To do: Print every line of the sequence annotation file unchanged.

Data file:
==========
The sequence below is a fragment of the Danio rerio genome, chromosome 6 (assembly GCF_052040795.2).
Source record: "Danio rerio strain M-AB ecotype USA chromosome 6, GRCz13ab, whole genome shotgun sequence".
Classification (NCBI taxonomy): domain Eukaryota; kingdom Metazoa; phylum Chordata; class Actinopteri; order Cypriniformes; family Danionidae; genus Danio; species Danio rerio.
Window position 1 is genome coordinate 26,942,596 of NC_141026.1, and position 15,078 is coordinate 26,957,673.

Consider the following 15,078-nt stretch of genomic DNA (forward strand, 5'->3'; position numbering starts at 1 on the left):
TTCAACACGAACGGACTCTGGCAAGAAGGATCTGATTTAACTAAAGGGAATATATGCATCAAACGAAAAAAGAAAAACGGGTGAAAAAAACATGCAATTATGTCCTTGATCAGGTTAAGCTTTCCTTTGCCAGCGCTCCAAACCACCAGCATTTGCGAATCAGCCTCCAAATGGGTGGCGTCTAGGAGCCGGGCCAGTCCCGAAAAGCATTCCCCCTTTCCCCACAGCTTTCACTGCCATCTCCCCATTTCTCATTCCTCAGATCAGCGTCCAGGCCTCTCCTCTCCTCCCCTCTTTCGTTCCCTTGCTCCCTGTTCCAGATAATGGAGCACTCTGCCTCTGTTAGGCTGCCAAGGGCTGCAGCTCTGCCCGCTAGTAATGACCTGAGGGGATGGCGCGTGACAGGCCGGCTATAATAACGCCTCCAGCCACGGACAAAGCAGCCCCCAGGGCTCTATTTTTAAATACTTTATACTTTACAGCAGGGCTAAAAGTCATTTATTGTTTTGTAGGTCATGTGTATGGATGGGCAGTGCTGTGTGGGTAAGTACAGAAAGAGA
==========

The sequence below is a fragment of the Danio rerio genome, chromosome 6 (assembly GCF_052040795.2).
Source record: "Danio rerio strain M-AB ecotype USA chromosome 6, GRCz13ab, whole genome shotgun sequence".
Classification (NCBI taxonomy): domain Eukaryota; kingdom Metazoa; phylum Chordata; class Actinopteri; order Cypriniformes; family Danionidae; genus Danio; species Danio rerio.
Window position 1 is genome coordinate 26,942,596 of NC_141026.1, and position 15,078 is coordinate 26,957,673.

Consider the following 15,078-nt stretch of genomic DNA (forward strand, 5'->3'; position numbering starts at 1 on the left):
TTCAACACGAACGGACTCTGGCAAGAAGGATCTGATTTAACTAAAGGGAATATATGCATCAAACGAAAAAAGAAAAACGGGTGAAAAAAACATGCAATTATGTCCTTGATCAGGTTAAGCTTTCCTTTGCCAGCGCTCCAAACCACCAGCATTTGCGAATCAGCCTCCAAATGGGTGGCGTCTAGGAGCCGGGCCAGTCCCGAAAAGCATTCCCCCTTTCCCCACAGCTTTCACTGCCATCTCCCCATTTCTCATTCCTCAGATCAGCGTCCAGGCCTCTCCTCTCCTCCCCTCTTTCGTTCCCTTGCTCCCTGTTCCAGATAATGGAGCACTCTGCCTCTGTTAGGCTGCCAAGGGCTGCAGCTCTGCCCGCTAGTAATGACCTGAGGGGATGGCGCGTGACAGGCCGGCTATAATAACGCCTCCAGCCACGGACAAAGCAGCCCCCAGGGCTCTATTTTTAAATACTTTATACTTTACAGCAGGGCTAAAAGTCATTTATTGTTTTGTAGGTCATGTGTATGGATGGGCAGTGCTGTGTGGGTAAGTACAGAAAGAGA